Sunday, April 24, 2016

Arriving in Mongolia: an overland odyssey


Whenever it’s possible, we try to get to a new country by land. Not only for budgetary reasons, but also because it allows us to get to know places that are often off the beaten track. And since we already were in Datong which is located at the north of China, we decided to take a train to Erlian, the overland gateway to Mongolia.

Erlian is the typical border town, i.e. it is not very appealing and most people seem to be involved in something suspicious. We spent the night in a pretty grim hostel (to say the least) and first thing in the morning we went straight to the Central Square, where we got a minivan to cross the border.

The immigration process was much faster and organized than expected. With our duly stamped passports, our van was waiting for us on the other side of the building to continue our trip to Zamiin-Uud, located only 2 miles from the border. Arriving there, we did what we always do when arriving in a new country:

1. Exchange money to local currency;
2. Buy tickets for the next leg of the trip;
3. And if we have to wait, look for a place to eat or drink, preferably with wifi.

The first point could not be easier, as we withdraw money from an ATM machine without major problems. The second was also quite simple, especially because the minivan left us literally around the corner from the train station, which was neither big nor busy. By the way, it reminded me a lot of the train stations in the Argentinean Pampas: lost in the middle of green meadows, where you can only see the tracks, the platform and the lonely station. The price of the ticket to Ulaanbaatar, our next destination, with the Trans-Mongolian train cost USD 35, an adequate amount for a bed in a 12 hours long trip.

And finally, for the third point we found a tidy and "modern" coffee place that looked more like a fast food restaurant. This is where we would hang out for the next 5 hours until our train’s departure at 6pm. There, we also met a very friendly backpacker’s couple who were also waiting for the same train.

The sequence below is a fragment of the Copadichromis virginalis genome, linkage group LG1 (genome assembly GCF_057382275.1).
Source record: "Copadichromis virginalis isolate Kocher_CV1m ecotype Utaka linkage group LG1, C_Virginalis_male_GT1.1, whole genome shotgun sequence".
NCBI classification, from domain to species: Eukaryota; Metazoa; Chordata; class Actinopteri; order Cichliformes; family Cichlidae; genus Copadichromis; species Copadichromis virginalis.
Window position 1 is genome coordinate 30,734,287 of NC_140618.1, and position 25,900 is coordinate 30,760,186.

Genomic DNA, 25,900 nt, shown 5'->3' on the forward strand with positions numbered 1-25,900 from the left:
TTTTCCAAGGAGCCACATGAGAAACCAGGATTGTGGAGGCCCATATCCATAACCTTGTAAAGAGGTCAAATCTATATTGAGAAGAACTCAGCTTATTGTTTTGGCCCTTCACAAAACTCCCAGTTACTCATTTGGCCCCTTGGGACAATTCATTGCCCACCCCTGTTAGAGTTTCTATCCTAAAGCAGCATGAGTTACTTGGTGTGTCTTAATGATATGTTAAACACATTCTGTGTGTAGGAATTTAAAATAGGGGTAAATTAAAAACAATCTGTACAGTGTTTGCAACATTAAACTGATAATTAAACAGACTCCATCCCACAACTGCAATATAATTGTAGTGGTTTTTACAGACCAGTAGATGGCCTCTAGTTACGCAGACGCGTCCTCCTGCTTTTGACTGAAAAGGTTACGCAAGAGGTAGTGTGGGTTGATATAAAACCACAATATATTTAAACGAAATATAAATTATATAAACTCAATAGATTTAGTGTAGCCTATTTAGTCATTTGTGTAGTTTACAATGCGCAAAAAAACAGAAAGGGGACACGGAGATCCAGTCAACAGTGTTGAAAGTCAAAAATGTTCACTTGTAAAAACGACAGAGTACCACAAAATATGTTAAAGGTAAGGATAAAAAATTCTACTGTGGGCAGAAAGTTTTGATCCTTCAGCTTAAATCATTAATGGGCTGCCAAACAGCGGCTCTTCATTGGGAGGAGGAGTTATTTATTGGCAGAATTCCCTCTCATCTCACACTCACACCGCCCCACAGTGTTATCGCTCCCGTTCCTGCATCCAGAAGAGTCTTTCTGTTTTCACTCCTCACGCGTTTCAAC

Everything was going so well... so harmonious... everyone was so friendly... shame that we haven’t notice a small but crucial detail: the Mongolia's time zone is an hour ahead of China’s. The daylight saving time started however, as we will learn later in Ulaanbaatar, the government never informed the international body that regulates these issues. It is precisely for this reason that our mobile phones never exchanged the time, and when I say "our mobile phones", we are including the couple who were waiting with us!

Even so, we decided to go to the train station a “little over an hour earlier” the departure time, after all, better safe than sorry. Little we know that our train was already on the platform, ready to leave in only 10 minutes time. We’re relaxed, but decided to ask one of the train staff anyway, and using hand gestures, he signaled NO. At that moment we understood he meant that it was not our train, but actually he was saying that we could no longer embark.

And that's when the odyssey began. First to let us get on the train and that did not work. Than to reimburse the ticket, and this time, it kind of worked, or rather 35% worked, as this was the percentage of the amount we got as a refund. Looking back I think they were more than generous, considering that it was entirely our fault. We had no other alternative but to buy another ticket for the next train that would leave at 9pm. But at this time, we were the first onboard!

The trip was peaceful. The monotonous landscape consisted basically of a vast green steppe stretching out as far as eyes can see, interrupted from time to time by a Ger house (traditional tent where the nomads live) a herd of horses or yaks.

The train itself is from the Soviet era, in other words, as old as it can be, but works beautifully and is very well assisted by a cleaning crew and attentive cabin attendants. The private cabins shared between 4 people, are quite comfortable and have enough storage space for luggage.

Around 10 am the next day we arrived in Ulaanbaatar, but that's another story for another time.

Here is the video we made while we waited for the second train out:


  1. This land looks so amazing and I have never listened to anything before about this land. And good to see that you enjoyed every bit of it with your friends.

  2. thank you for sharing the post. Theland looks so amazing and I have never listened to anything before about this land
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